Phonetics

Phonetics is a branch of linguistics that studies how humans produce and perceive sounds, or in the case of sign languages, the equivalent aspects of sign. 


What is an example of phonetics? 

An example of phonetics is the difference between the pronunciation of "Z" and "S" in English. Our vocal cords vibrate when we pronounce "Z" but not when we pronounce "S".

Why is phonetics important?

Phonetics not only guides the learner in decoding the sound, it also helps them to know how a word must be spelt out while writing. When you spell a word with a phoneme, it is called Grapheme. Graphemes are the symbols that are used to identify a single phoneme – a letter or group of letters that represent the sound.



Types of Phonetics

1. Articulatory

2. Auditory

3. Acoustics

The transmission of the speech is dissected in these three parts:

Articulatory phonetics (Production) studies how the movement of the air stream and the speech organs coordinates in the production of the sound. Such as when we pronounce words like read, write, pen, and paper it belongs to articulatory phonetics.

On the other hand, auditory phonetics (Perception) is a vast area, where your ability to distinguish sounds, length, pitch, and loudness influences your reaction. It simply means your ability to decode what you hear and what you have perceived.

And Acoustic phonetics (Transmission) deals with how the sound travels through the medium of air between the mouth of the speaker and the ear of the listen. Meaning, how the sound wave travels from the speaker to the listener.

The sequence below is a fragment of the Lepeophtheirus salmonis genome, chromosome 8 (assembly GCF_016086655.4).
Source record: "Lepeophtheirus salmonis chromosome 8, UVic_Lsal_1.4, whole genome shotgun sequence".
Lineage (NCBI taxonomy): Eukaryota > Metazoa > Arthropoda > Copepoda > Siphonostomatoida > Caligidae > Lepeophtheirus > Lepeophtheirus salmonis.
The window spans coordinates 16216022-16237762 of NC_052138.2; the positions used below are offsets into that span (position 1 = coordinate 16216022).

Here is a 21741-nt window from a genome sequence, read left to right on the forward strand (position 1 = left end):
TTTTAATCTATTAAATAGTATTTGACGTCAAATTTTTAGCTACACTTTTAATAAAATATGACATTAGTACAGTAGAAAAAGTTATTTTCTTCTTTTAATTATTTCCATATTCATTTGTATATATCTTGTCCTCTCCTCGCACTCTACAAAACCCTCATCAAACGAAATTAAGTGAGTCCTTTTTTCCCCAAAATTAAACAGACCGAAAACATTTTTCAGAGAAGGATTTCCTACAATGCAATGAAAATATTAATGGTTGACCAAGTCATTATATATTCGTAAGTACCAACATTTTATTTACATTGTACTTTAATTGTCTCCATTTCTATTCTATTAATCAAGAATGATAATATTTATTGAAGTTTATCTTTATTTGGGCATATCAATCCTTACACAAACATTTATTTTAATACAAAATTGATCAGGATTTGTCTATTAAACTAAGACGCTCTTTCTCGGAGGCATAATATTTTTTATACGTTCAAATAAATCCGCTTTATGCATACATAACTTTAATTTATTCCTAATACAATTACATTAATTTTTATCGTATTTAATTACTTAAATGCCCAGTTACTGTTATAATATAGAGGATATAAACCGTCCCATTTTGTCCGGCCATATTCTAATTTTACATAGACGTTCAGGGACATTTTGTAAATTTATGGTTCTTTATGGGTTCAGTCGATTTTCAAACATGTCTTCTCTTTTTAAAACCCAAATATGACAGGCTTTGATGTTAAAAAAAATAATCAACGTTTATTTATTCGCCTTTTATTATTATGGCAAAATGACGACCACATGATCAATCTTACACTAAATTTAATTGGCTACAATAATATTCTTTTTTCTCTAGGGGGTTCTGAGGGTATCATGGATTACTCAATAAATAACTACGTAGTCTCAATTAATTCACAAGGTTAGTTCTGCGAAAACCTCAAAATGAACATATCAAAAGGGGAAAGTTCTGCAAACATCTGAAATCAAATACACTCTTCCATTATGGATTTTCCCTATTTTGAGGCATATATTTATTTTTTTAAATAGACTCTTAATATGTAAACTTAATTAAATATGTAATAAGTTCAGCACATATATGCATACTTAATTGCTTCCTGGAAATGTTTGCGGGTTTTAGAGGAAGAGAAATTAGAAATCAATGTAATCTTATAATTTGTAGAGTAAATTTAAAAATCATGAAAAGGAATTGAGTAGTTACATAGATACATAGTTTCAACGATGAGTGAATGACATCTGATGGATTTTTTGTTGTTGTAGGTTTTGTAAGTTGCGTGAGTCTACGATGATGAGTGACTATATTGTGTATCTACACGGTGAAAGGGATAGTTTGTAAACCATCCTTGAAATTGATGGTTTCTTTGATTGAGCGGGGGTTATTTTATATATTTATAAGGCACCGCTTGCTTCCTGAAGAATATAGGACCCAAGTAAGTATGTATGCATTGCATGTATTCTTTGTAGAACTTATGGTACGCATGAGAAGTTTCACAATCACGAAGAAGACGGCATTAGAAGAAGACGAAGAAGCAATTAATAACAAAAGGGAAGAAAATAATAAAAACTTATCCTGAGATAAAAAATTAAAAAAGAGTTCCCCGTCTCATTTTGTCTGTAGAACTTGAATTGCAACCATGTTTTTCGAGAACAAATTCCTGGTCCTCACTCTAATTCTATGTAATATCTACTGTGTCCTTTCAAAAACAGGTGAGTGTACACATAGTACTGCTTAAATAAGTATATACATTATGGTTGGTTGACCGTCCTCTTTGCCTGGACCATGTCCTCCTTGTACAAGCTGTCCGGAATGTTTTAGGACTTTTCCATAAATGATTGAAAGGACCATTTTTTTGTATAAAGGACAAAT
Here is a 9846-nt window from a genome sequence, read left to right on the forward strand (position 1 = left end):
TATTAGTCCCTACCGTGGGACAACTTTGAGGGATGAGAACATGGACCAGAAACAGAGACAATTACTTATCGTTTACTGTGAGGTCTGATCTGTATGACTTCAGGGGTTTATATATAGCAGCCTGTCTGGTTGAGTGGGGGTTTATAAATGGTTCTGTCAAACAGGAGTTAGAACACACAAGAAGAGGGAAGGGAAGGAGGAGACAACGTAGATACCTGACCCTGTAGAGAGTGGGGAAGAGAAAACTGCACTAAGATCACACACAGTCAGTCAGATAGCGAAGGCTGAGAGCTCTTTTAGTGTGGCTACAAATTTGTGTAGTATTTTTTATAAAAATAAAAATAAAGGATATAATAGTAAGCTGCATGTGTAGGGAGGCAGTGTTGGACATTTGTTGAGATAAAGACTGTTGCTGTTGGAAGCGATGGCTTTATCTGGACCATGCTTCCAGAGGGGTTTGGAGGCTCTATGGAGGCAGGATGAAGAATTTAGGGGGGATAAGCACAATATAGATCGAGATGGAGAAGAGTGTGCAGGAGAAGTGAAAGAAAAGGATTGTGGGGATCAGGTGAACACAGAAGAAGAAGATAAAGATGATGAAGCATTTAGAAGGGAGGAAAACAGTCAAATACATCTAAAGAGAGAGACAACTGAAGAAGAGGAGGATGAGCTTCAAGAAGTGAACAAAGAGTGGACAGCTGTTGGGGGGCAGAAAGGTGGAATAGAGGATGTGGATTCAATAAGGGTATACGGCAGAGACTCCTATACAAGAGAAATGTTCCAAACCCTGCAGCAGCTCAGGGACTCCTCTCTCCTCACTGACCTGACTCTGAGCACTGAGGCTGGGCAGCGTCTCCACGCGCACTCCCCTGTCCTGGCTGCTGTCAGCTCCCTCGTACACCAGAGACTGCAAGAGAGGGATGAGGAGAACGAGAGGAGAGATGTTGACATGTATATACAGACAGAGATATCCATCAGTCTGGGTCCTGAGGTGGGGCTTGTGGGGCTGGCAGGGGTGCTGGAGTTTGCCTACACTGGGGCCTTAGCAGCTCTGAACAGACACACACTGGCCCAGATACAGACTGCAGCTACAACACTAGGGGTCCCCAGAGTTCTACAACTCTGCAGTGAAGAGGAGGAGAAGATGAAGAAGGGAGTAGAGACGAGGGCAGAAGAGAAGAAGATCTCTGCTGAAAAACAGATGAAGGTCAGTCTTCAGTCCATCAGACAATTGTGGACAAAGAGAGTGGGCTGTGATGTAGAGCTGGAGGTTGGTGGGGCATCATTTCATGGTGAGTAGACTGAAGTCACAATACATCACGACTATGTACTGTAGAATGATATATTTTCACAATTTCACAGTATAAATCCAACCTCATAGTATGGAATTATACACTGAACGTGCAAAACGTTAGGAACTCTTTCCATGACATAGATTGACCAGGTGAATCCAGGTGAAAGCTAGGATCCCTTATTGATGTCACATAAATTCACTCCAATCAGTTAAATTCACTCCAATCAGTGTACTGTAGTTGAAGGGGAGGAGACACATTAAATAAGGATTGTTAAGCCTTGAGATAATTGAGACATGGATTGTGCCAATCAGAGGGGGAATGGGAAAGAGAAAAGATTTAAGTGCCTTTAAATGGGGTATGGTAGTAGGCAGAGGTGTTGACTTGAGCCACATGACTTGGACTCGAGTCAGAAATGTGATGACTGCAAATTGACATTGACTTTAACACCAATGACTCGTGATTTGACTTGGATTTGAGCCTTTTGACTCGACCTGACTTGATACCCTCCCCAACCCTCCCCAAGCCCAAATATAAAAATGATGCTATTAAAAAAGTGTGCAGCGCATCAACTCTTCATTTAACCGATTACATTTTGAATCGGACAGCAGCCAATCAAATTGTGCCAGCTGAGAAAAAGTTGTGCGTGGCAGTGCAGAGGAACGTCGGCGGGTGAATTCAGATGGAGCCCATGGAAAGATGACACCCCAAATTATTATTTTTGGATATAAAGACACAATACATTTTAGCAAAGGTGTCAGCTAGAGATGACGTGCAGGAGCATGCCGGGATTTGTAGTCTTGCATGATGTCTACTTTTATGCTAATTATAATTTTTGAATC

Why it is crucial to learn Phonetics!

1. Builds Confidence

When learners by themselves can decode sounds and their relation to the pronunciation of letters and their combination in words, communication becomes a natural process for them. Even when the words seem unfamiliar to them, instead of getting overwhelmed they will be able to associate words with clear conceptualization.

2. Helps in Recognition and Interpretation

Be it young learners or adults, once they know how to use phonetics in everyday life, they can easily recognize the sound each letter makes and how they must be pronounced when they are in combination with each other. One of the core objectives of learning phonetics is to make learners capable of interpreting the words even when they listen from a person having a different accent.

3. Helps to Spell Words Correctly

Phonetics not only guides the learner in decoding the sound, it also helps them to know how a word must be spelt out while writing. When you spell a word with a phoneme, it is called Grapheme. Graphemes are the symbols that are used to identify a single phoneme – a letter or group of letters that represent the sound. And effective communication can only be completed when learners can use the language appropriately in both reading and writing.

4. Improves Fluency

When it comes to the fluency of a speaker, two things matter the most:

Phonetics does take care of both. Fluency indicates the ‘ease’ with which one can read text. Moreover, when learners can decode words it builds a memory dictionary in their minds and with times this helps to build up the comprehension skill within oneself.

Phonetics - Syllabus

Level 1, 2, 3 

Syllabication (the division of words into syllables, either in speech or in writing)

Schwa (an unstresses vowel that sounds like a soft u(/uh/) or short i (i)

Morphology (important skill for students to develop reading & spelling)

Orthography (correct spelling of words)

Spelling Rules